-George Sombonos founded a franchise which has become a household name in South Africa based on a recipe he bought on a trip to the USA and secretly swopped out in the kitchen of his father's roadhouse restaurant
- The name Chicken Licken was an idea of a waiter, originally the chicken outlet was named Golden Fried Chicken
- Sombonos died in November 2016, aged 67
From working in his father’s roadhouse in the 70s, to founding a massive franchise spanning borders, George Sombonos has shown how nothing succeeds like success.
Five years ago he set himself the goal of establishing the largest, homegrown fried chicken franchise in South Africa and was well on his way while enjoying every moment of the ride as he caught up to all his competitors.
Briefly.co.za has learned he was described as having set the stage for daring to go where no one else would, poking fun at its competitors, taking risks with new products and continuously innovating. Those were the ingredients to his own personal "secret recipe" to make the business of Chicken Licken a booming success, and let's face it, those are tactics that other chicken outlets today have been quick to emulate.
The ChickeThandiswa Mazwai speaks out about rescuing a girl who was being traffickedn Licken story all started in the early 70s while he was working in his father's roadhouse restaurant, the Dairy Den, in the south of Johannesburg. Not content to just work where he was, Sombonos convinced his father to send him on a trip to the US in 1972 where he spent his time absorbing restaurant trade journals and tasting food. “I would taste 12 hamburgers and 20 pieces of chicken every day until one day in Waco Texas, I tasted the best chicken ever,” he told a business publication in 2012.
Sombonos invited the owner of that particular chicken outlet to dinner to try to convince him to hand over his recipe. His best offorts resulted in the Texan agreeing to sell it for $5 000, which was $4 000 more than Sombonos had on him. So, rather than leave empty handed, he settled for a different, untested recipe from the Texan outlet.
Back home, he secretly swopped the existing chicken coating recipe at the Dairy Den with his new US recipe, without even letting his father know.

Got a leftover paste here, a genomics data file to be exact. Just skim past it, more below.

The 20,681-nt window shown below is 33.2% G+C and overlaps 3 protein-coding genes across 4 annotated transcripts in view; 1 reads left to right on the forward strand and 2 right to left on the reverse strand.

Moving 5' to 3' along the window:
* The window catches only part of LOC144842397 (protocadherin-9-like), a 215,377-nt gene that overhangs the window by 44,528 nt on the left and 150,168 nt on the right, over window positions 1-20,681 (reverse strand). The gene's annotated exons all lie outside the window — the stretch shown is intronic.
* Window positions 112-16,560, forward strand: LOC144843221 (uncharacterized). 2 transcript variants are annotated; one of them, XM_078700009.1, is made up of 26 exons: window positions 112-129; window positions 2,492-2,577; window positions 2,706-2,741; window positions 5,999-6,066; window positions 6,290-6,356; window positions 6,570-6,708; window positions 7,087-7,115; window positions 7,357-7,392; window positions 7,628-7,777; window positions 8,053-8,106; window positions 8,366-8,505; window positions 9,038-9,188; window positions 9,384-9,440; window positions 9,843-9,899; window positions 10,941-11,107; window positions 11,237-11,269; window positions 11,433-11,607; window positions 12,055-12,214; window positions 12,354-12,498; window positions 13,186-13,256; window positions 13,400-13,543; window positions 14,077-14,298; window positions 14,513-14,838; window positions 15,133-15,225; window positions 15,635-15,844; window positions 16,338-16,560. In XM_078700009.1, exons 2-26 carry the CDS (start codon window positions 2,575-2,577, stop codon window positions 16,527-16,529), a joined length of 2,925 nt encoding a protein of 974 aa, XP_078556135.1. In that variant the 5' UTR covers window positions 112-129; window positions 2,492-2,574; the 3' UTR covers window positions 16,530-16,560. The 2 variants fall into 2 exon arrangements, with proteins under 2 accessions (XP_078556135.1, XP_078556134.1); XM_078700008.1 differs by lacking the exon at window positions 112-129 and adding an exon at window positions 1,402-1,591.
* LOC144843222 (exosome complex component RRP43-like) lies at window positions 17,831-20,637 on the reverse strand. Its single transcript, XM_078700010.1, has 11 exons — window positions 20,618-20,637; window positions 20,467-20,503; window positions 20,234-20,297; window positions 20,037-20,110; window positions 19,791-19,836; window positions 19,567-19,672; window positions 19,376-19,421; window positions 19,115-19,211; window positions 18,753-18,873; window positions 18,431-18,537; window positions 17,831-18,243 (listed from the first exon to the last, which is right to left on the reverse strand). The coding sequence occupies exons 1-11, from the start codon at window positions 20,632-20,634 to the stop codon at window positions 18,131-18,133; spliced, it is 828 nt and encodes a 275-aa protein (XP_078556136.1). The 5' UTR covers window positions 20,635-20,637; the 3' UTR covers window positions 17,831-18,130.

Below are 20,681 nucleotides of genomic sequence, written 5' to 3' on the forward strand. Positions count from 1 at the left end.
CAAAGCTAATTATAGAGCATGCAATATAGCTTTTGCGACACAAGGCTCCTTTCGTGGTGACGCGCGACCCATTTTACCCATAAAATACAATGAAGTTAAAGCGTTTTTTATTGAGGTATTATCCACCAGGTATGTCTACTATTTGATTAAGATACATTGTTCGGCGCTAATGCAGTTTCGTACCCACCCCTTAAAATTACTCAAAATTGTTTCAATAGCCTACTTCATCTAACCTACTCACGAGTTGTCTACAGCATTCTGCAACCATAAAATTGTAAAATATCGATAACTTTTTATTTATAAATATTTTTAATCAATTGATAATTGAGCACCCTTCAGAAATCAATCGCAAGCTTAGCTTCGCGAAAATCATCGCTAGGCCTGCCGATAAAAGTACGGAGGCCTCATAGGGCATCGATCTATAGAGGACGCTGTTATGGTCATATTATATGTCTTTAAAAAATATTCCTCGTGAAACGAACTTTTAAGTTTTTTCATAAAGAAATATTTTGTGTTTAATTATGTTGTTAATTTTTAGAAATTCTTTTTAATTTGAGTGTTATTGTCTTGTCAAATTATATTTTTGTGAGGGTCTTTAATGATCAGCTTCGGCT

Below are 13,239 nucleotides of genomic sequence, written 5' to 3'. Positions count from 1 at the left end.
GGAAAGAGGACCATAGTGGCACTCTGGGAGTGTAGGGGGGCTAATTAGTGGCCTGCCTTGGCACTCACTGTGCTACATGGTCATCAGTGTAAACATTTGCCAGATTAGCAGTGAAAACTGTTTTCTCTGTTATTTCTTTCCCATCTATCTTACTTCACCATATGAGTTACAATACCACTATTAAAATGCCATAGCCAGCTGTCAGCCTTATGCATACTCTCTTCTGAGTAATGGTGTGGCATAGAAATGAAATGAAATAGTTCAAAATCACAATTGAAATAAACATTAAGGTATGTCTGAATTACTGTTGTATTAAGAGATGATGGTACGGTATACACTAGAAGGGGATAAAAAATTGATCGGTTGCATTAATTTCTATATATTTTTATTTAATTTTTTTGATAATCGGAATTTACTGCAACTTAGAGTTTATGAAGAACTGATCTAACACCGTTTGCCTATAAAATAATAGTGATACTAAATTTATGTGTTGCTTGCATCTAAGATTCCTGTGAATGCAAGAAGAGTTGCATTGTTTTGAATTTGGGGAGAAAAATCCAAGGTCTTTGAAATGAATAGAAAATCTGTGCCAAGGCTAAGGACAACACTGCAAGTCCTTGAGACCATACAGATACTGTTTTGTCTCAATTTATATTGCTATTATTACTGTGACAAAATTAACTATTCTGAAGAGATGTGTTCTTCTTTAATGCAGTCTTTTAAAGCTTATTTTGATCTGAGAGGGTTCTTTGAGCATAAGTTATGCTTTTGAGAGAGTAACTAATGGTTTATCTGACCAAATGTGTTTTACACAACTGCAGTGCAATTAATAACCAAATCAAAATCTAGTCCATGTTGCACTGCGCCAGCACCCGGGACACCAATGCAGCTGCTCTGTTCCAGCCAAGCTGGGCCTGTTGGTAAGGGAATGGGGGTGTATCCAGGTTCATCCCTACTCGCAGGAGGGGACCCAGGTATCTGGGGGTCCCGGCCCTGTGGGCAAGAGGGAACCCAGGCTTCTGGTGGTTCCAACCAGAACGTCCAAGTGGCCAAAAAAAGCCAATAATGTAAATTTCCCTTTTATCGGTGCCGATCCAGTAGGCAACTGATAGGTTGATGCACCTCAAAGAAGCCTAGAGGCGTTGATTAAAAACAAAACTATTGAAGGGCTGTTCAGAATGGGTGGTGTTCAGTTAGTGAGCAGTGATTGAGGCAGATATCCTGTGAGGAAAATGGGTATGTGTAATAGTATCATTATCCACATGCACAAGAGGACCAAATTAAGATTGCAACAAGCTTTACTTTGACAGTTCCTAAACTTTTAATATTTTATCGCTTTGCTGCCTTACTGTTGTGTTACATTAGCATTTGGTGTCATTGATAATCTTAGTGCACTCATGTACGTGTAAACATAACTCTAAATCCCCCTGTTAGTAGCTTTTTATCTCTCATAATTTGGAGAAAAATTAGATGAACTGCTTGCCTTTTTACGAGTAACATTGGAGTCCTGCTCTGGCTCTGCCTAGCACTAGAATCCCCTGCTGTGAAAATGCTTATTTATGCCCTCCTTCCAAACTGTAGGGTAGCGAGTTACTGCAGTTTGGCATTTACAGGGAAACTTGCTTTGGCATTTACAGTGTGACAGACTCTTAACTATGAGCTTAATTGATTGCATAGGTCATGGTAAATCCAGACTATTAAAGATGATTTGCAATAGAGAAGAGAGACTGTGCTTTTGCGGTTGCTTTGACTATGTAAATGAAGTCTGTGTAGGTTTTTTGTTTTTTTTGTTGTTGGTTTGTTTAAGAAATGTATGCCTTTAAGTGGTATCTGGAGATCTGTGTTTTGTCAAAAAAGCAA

Sales increased enormously and the roadhouse started turning over up to R200 000 each month as news of the amazing chicken spread.
As the 80s began, Sombonos renamed the business, Golden Fried Chicken. Until, one day a waiter come up with the name Chicken Licken, which Sombonos registered for R300 and launched with a logo which was designed for only R75 and is still used decades later.
The first two Chicken Licken outlets were opened in Soweto and Alexandra, giving the brand a strong presence in townships during apartheid. It is believed that this is one of the reasons it built a very strong and loyal clientele.
After 1994, the franchise started gunning for the black middle class and started moving into the higher income areas. It has become very popular for its hot wings.
By 2013, Chicken Licken had 259 outlets in southern Africa, 247 in South Africa and 12 in Botswana.
George worked on his dream to open 400 local outlets until the company's 35th year when he died of cancer. He was remembered on the company website in November, 2016: “In our 35th year, we as a business and a family, stand in awe of his legacy.”
“We will remember his dedication, ingenuity and respect – not only as our CEO, but that of a family man of great integrity." The company said George would be remembered as much for his business acumen as his enterprising spirit. "He was a tastemaker, a trendsetter, and a pioneer who stood for what was right when everybody around him went the path of least resistance.”
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